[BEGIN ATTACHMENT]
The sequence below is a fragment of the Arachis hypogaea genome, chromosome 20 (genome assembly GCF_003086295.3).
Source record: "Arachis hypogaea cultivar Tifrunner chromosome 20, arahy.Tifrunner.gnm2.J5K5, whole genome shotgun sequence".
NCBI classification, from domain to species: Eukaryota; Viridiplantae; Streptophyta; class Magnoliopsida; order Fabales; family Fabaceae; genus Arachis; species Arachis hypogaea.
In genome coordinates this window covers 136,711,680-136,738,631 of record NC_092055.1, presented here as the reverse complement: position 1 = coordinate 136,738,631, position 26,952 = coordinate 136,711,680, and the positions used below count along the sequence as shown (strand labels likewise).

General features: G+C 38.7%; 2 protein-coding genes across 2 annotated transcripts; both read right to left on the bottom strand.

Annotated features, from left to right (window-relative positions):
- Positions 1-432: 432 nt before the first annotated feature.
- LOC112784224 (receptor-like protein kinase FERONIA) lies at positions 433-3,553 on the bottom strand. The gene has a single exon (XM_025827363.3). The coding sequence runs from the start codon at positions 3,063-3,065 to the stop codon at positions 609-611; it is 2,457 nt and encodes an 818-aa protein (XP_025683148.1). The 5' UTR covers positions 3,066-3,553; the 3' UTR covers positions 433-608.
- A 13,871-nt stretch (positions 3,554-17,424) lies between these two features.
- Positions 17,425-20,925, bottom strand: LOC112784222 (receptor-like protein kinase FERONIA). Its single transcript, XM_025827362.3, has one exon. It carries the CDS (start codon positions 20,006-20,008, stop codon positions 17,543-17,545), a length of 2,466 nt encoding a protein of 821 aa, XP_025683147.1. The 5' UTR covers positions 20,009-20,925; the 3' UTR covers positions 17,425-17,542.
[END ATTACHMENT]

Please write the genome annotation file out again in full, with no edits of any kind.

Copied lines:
The sequence below is a fragment of the Arachis hypogaea genome, chromosome 20 (genome assembly GCF_003086295.3).
Source record: "Arachis hypogaea cultivar Tifrunner chromosome 20, arahy.Tifrunner.gnm2.J5K5, whole genome shotgun sequence".
NCBI classification, from domain to species: Eukaryota; Viridiplantae; Streptophyta; class Magnoliopsida; order Fabales; family Fabaceae; genus Arachis; species Arachis hypogaea.
In genome coordinates this window covers 136,711,680-136,738,631 of record NC_092055.1, presented here as the reverse complement: position 1 = coordinate 136,738,631, position 26,952 = coordinate 136,711,680, and the positions used below count along the sequence as shown (strand labels likewise).

General features: G+C 38.7%; 2 protein-coding genes across 2 annotated transcripts; both read right to left on the bottom strand.

Annotated features, from left to right (window-relative positions):
- Positions 1-432: 432 nt before the first annotated feature.
- LOC112784224 (receptor-like protein kinase FERONIA) lies at positions 433-3,553 on the bottom strand. The gene has a single exon (XM_025827363.3). The coding sequence runs from the start codon at positions 3,063-3,065 to the stop codon at positions 609-611; it is 2,457 nt and encodes an 818-aa protein (XP_025683148.1). The 5' UTR covers positions 3,066-3,553; the 3' UTR covers positions 433-608.
- A 13,871-nt stretch (positions 3,554-17,424) lies between these two features.
- Positions 17,425-20,925, bottom strand: LOC112784222 (receptor-like protein kinase FERONIA). Its single transcript, XM_025827362.3, has one exon. It carries the CDS (start codon positions 20,006-20,008, stop codon positions 17,543-17,545), a length of 2,466 nt encoding a protein of 821 aa, XP_025683147.1. The 5' UTR covers positions 20,009-20,925; the 3' UTR covers positions 17,425-17,542.